How to Build an Effective 3-month Study Plan
- Feb 25, 2020
- Reviewed by: Amy Rontal
We provide some guidelines for creating your own USMLE study schedule if you have 3 months to prepare.
Suppose you want to create a 3-month schedule to study for the boards. What will your study plan look like? It might be hard to imagine at first, so let’s consider a few key questions to help you understand your options.
Study resource combinations
Which study resources will you use to prepare? If you haven’t decided yet, check out blueprintprep.com/medical/med-school/study-schedule/study-stats. We list the most popular resources for each exam based on the study plans that Cram Fighter users create.
You’ll notice that most students use First Aid for the USMLE Step 1, often called the “Step 1 Bible,” as well as UWorld. Our 3-month sample schedules list various resource combinations that include First Aid and UWorld to help you decide which combination will work for you. For a 3-month study plan, we suggest choosing one broad-ranging lecture series, like Pathoma or Boards & Beyond.
We also list schedules that include SketchyMicro as a supplemental resource. If you wanted to ensure you’re well-versed in bugs, add this resource to a separate, parallel study block. This way, you’ll see a few tasks from Sketchy everyday, no matter what subject you’re studying in First Aid and your lecture series.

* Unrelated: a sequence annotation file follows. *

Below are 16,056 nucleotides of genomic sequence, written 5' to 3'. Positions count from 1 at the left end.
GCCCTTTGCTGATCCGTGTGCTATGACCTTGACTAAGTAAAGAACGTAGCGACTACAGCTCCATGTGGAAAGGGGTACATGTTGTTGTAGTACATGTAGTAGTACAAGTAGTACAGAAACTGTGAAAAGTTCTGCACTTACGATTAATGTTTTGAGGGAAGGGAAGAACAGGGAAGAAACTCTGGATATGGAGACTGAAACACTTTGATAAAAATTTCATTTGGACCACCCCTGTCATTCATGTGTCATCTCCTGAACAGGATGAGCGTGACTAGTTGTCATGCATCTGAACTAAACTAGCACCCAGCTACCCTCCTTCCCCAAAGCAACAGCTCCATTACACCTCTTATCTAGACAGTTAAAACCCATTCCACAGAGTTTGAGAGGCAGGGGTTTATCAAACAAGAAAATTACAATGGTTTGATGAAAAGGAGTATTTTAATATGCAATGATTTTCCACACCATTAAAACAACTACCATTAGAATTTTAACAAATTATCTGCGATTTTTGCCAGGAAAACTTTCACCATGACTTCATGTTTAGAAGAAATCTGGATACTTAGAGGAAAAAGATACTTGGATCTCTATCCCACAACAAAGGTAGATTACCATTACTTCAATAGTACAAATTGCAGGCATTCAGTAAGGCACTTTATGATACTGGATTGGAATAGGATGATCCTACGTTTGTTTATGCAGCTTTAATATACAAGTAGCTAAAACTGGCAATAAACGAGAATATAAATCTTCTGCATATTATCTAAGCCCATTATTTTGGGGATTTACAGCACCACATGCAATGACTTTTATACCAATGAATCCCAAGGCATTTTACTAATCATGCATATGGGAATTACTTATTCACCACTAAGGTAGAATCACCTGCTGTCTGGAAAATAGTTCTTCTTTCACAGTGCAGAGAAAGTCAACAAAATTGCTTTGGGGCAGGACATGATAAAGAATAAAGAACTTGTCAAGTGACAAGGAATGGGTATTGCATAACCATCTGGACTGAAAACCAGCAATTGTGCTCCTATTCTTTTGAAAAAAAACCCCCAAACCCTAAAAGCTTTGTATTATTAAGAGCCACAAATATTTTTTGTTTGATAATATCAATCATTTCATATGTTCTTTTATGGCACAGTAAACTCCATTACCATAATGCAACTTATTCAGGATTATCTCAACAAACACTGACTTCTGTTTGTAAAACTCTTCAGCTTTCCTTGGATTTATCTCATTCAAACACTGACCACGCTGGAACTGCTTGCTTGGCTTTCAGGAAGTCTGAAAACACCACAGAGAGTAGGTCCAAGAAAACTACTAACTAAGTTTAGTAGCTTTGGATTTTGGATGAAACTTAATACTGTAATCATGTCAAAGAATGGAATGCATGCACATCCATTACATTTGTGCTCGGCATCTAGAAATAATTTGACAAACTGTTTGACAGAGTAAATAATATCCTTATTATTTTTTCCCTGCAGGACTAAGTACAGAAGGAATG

Second, when can you complete your first pass of First Aid? 3 months is enough time to get through the material twice, giving you a firm foundation for Step 1. In our sample schedules, we spend 2 months on our first pass of First Aid, covering about 10 pages per day. The final month of study includes a second pass of First Aid (this time, at a faster pace of about 23 pages per day). In our sample schedules, we also incorporate a second pass of your lecture series (other than SketchyMicro)
Last, choose when you will take practice tests in advance. Our sample schedules incorporate 2 practice tests, one at the beginning and one at the end of your first study block. You can use your test results to prioritize your weak areas during your second pass of First Aid. Since you have created a second study block for your second pass, you can vary the subject order in order to give yourself upfront review of the toughest organ systems for you.
Our sample schedules are meant to serve as a springboard for you as you create your own, customized schedule in Cram Fighter, so don’t worry if your schedule looks different. If you have any questions as you create your personalized Step 1 study plan, reach out to us via email at firstname.lastname@example.org. If you need expert advice from students who have taken the boards, whether it’s simply reviewing a study schedule you created, or building an entire study strategy from scratch, check out our new tutoring service at medschooltutors.com.
About the Author
Erica Forrette is the former Director of Marketing at Cram Fighter.